Articles Tagged with “Tax in Sports”

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It is no secret that professional golf can be extremely lucrative for its star players. Not only do the tour golfers make substantial income from the golf tournaments in which they do well, but they can also make exponentially more money from endorsement or royalty deals. As all sports, especially professional golf, gain international popularity, how income is allocated becomes increasingly important. If a professional golfer makes the majority of his money in the United States, but lives in a foreign country, how much of the income should be attributable to his activities here in the United States?

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Specifically, the Spanish born and aptly named “El Nino,” entered into an endorsement agreement with TaylorMade. Under the seven year agreement that commenced in 2002, TaylorMade received the rights to use the Swiss resident’s likeness, image, signature, voice, and any other symbol to promote its products. El Nino had to also exclusively wear and use TaylorMade golf products and “associated brands,” which were Adidas and Maxfli. Regardless of your personal beliefs TaylorMade apparently signed the young golf star because it believed he would add a “cool, athletic, and competitive” element to the TaylorMade brand, which would appeal to the “fun” side of young golfers. The tour pro had to wear the brand on and off the golf course, play in at least 20 professional golf events per year, and had to fulfill several other obligations of TaylorMade.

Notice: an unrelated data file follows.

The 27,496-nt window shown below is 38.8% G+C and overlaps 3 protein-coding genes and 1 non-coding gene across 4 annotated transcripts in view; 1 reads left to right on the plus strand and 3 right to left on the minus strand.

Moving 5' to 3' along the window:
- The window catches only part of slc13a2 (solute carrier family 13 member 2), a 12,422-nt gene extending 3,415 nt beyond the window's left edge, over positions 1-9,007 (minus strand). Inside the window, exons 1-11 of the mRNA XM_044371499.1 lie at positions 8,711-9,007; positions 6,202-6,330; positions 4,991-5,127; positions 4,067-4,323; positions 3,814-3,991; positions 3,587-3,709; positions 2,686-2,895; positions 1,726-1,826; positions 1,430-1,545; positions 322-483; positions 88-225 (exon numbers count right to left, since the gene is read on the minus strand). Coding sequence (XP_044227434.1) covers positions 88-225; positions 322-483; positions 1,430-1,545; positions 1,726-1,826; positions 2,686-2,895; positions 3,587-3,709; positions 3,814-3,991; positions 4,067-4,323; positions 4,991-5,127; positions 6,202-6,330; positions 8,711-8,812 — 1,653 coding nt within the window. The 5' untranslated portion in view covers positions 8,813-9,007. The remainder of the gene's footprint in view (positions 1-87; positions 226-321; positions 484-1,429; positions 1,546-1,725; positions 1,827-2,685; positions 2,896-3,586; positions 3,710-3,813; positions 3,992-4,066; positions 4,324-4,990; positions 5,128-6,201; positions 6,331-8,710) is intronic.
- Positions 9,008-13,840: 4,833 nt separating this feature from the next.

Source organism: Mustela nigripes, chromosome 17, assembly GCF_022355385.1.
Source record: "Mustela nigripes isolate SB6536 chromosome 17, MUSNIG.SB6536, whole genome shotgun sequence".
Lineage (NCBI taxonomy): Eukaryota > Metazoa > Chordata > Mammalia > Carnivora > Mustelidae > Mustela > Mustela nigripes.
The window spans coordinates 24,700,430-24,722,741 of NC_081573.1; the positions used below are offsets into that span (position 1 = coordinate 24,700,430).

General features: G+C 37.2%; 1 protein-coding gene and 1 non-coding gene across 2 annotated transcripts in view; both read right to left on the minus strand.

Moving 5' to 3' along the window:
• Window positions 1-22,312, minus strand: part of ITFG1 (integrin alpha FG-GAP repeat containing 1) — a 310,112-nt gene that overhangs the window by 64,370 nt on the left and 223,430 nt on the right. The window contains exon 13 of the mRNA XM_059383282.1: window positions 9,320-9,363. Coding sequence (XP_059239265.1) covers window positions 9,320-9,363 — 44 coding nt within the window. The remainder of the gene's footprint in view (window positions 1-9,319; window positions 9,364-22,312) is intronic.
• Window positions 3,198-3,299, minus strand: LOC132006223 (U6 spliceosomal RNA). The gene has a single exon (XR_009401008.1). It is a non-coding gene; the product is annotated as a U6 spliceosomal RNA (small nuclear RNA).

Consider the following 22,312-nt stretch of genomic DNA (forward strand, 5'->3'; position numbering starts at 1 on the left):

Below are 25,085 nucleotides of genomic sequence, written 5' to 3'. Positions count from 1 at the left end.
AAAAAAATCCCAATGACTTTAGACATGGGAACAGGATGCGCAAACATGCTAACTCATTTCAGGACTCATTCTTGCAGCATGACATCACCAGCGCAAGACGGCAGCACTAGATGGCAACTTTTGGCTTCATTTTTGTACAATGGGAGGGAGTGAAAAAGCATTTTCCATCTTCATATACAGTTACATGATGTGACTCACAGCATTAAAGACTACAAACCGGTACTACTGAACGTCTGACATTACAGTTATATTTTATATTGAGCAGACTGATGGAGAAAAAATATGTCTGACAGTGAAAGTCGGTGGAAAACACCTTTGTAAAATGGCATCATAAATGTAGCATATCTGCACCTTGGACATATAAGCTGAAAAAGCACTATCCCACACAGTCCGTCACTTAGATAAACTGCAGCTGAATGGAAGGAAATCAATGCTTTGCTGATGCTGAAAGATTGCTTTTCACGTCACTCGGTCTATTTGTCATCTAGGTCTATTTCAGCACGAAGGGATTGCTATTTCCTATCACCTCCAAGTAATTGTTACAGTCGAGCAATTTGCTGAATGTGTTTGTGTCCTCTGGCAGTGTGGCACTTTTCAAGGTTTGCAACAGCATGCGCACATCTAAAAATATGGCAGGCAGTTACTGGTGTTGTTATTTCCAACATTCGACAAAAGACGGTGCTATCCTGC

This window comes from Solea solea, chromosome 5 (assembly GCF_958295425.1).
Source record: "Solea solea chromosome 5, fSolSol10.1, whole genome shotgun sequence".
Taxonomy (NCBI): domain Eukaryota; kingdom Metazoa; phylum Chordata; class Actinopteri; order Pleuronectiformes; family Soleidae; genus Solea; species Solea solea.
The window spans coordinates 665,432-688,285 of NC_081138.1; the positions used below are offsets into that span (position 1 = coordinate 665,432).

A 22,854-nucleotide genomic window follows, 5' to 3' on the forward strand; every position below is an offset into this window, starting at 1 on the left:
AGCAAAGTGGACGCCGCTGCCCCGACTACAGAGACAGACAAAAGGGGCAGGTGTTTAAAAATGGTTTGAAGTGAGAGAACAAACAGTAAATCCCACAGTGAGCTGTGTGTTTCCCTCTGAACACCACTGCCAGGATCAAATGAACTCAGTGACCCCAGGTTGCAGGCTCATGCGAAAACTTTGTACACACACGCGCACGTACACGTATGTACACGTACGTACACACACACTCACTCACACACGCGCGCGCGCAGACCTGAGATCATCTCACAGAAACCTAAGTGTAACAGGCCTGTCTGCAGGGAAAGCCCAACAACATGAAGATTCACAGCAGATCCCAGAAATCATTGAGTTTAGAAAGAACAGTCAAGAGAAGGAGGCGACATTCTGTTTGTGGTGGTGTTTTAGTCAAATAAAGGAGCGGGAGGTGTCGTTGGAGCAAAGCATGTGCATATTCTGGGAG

Although the deal seemed one sided, it wasn’t all bad for El Nino. In 2003 through 2005 his base royalty fees from TaylorMade were $7 million. From 2005 on, his income was performance driven and would range from $3 million (if he finished ranked below 21st) to $9 million (if he finished ranked #1). In addition, he could earn bonuses depending on the events he won in a given year. For the golf fans out there, there was also an apparent disagreement between the then rising star and TaylorMade that led to several contract amendments because the golf pro refused to use the MaxFli ball.
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This week in February, 2013, the legendary Jerry Buss lost his battle with cancer. Sports fans, like myself, view Dr. Buss’s accomplishments unmatched in the sports world. For the uniformed, Dr. Buss owned several sports franchises in Los Angeles, most notably the L.A. Lakers of the NBA. During his tenure, Dr. Buss maintained high profile superstars in Los Angeles such as Kareem Abdul-Jabbar, Magic Johnson, Shaquille O’Neal, and Kobe Bryant. Further, his prized Lakers won an unfathomable 10 NBA Championships since his purchase of the franchise in 1979 for a then-record $67.5 million.

As a sports fan and a Laker fan, Dr. Buss will be sorely missed. However, as an estate planning professional, Dr. Buss has continued to teach us lessons even from the grave.

By way of background for the uninformed, talks of the fiscal cliff and the expiration of the estate tax exemptions and estate tax rates dominated the tax community at the end of 2012. Many estate tax professionals anticipated the estate tax exemption to be reduced from $5 million down to $1 million or $3 million at the absolute max. In addition, many estate planners believed the estate tax rate would increase from 35% back to the high 55% tax rates. In preparation for this dramatic change, many Americans worth more than $1 million frantically acted to take advantage of the gift tax to get their estates below the believed $1 million or $3 million threshold.
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